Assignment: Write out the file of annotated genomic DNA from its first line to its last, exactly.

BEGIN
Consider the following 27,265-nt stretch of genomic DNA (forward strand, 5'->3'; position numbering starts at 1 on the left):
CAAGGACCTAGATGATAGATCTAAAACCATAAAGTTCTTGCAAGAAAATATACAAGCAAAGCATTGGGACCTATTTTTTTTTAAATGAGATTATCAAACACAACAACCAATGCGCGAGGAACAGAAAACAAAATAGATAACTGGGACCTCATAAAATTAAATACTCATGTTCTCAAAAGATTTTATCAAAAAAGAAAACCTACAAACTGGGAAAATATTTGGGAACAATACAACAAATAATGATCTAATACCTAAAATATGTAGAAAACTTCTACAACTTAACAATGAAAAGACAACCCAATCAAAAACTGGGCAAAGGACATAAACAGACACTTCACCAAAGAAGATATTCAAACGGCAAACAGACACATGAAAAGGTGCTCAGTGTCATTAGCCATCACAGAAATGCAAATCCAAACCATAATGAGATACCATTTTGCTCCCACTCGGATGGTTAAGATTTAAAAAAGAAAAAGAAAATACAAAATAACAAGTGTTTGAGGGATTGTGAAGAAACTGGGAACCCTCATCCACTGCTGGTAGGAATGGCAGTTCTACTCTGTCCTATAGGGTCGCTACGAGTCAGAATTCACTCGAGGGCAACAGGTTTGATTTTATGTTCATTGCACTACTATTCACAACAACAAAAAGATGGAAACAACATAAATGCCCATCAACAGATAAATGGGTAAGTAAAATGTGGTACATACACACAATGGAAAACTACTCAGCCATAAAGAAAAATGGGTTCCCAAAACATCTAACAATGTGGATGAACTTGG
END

Consider the following 27,265-nt stretch of genomic DNA (forward strand, 5'->3'; position numbering starts at 1 on the left):
CAAGGACCTAGATGATAGATCTAAAACCATAAAGTTCTTGCAAGAAAATATACAAGCAAAGCATTGGGACCTATTTTTTTTTAAATGAGATTATCAAACACAACAACCAATGCGCGAGGAACAGAAAACAAAATAGATAACTGGGACCTCATAAAATTAAATACTCATGTTCTCAAAAGATTTTATCAAAAAAGAAAACCTACAAACTGGGAAAATATTTGGGAACAATACAACAAATAATGATCTAATACCTAAAATATGTAGAAAACTTCTACAACTTAACAATGAAAAGACAACCCAATCAAAAACTGGGCAAAGGACATAAACAGACACTTCACCAAAGAAGATATTCAAACGGCAAACAGACACATGAAAAGGTGCTCAGTGTCATTAGCCATCACAGAAATGCAAATCCAAACCATAATGAGATACCATTTTGCTCCCACTCGGATGGTTAAGATTTAAAAAAGAAAAAGAAAATACAAAATAACAAGTGTTTGAGGGATTGTGAAGAAACTGGGAACCCTCATCCACTGCTGGTAGGAATGGCAGTTCTACTCTGTCCTATAGGGTCGCTACGAGTCAGAATTCACTCGAGGGCAACAGGTTTGATTTTATGTTCATTGCACTACTATTCACAACAACAAAAAGATGGAAACAACATAAATGCCCATCAACAGATAAATGGGTAAGTAAAATGTGGTACATACACACAATGGAAAACTACTCAGCCATAAAGAAAAATGGGTTCCCAAAACATCTAACAATGTGGATGAACTTGG